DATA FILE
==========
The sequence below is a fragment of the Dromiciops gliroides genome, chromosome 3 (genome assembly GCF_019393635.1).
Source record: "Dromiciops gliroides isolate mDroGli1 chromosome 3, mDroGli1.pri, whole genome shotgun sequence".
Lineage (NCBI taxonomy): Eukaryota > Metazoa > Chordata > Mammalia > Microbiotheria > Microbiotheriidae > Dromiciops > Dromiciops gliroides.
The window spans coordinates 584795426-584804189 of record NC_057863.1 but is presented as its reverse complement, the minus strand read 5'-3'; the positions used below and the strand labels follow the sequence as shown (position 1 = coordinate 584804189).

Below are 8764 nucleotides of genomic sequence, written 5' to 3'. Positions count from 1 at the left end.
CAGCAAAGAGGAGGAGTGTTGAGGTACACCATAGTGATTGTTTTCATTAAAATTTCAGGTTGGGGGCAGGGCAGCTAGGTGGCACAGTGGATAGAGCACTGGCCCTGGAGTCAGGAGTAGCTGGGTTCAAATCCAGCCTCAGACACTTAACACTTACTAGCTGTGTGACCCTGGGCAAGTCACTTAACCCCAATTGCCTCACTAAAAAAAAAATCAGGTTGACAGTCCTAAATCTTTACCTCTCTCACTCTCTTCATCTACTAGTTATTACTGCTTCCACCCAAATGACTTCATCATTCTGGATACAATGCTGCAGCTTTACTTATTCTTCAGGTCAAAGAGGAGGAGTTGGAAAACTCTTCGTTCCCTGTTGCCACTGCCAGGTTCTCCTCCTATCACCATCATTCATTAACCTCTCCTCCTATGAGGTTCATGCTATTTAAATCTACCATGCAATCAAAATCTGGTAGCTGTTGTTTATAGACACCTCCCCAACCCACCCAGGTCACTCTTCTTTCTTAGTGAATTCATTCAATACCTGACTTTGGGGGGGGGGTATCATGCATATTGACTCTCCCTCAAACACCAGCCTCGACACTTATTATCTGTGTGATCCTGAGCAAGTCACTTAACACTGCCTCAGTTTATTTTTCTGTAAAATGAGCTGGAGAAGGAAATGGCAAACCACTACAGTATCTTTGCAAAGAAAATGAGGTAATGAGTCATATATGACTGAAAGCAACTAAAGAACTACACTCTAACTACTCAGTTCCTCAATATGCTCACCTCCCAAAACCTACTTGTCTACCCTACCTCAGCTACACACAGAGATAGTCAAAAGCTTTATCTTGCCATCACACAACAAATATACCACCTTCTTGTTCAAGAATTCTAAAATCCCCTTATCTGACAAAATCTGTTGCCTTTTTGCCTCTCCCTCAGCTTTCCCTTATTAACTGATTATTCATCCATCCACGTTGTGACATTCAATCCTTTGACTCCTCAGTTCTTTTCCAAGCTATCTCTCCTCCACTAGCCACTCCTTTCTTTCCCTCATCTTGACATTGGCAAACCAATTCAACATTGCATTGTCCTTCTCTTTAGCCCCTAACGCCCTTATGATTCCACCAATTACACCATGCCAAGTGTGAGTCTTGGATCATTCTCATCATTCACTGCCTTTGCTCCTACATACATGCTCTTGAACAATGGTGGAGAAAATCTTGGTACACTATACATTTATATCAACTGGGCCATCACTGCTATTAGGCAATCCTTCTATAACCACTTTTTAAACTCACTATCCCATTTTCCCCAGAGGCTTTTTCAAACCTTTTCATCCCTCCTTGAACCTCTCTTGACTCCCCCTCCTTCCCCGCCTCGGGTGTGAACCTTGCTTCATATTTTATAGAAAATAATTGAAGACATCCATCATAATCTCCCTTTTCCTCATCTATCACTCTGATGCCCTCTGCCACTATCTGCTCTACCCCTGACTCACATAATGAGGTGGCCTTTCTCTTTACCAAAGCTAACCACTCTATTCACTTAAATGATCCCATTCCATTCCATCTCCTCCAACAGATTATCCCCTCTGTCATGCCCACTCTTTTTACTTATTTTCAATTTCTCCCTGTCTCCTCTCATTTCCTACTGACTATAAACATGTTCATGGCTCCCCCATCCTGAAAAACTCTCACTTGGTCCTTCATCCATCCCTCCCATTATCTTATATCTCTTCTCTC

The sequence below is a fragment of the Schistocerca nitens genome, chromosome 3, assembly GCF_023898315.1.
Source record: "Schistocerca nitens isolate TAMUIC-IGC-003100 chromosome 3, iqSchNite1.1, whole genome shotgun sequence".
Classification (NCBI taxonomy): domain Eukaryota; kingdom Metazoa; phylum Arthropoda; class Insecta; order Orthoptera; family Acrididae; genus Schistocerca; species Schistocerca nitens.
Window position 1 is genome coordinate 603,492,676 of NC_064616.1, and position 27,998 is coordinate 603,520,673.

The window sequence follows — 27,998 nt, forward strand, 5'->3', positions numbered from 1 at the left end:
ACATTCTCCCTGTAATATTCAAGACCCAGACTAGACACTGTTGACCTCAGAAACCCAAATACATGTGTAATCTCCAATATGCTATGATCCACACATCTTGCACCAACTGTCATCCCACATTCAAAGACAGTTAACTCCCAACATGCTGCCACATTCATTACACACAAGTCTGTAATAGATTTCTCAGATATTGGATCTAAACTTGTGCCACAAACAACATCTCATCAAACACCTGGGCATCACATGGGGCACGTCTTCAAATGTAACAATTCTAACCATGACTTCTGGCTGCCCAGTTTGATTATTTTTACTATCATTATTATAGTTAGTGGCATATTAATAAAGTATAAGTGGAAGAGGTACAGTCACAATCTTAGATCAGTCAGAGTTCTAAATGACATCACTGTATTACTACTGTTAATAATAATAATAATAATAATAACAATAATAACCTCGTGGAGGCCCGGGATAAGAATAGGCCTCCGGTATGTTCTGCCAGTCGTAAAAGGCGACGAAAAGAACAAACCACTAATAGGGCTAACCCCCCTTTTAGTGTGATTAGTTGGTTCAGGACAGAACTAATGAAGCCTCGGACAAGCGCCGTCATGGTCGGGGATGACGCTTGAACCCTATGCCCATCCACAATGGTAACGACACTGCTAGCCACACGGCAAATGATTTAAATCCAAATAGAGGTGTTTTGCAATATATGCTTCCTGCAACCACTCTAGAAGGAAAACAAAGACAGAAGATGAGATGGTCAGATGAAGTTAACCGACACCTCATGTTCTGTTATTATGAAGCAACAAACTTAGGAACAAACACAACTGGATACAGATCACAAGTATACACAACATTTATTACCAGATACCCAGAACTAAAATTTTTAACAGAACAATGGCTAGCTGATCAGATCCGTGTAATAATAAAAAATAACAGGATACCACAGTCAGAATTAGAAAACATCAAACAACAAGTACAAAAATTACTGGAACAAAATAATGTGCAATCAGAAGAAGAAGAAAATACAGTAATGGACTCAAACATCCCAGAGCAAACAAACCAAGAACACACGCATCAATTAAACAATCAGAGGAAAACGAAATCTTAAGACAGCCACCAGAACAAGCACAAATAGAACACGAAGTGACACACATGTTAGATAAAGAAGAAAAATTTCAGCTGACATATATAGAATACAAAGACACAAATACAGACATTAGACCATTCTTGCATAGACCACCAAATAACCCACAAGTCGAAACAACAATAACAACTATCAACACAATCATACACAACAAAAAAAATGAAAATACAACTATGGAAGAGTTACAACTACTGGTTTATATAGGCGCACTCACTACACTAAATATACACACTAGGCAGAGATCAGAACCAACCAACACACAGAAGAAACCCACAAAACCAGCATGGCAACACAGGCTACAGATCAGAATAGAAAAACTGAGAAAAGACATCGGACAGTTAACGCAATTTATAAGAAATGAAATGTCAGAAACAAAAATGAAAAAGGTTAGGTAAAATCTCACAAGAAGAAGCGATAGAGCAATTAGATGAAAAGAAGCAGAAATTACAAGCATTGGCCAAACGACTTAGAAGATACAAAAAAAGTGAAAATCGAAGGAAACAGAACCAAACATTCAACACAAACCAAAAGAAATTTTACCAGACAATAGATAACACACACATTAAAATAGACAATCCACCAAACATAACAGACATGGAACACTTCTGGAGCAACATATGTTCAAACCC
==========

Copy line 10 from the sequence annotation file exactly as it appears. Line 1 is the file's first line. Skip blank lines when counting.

Window position 1 is genome coordinate 603,492,676 of NC_064616.1, and position 27,998 is coordinate 603,520,673.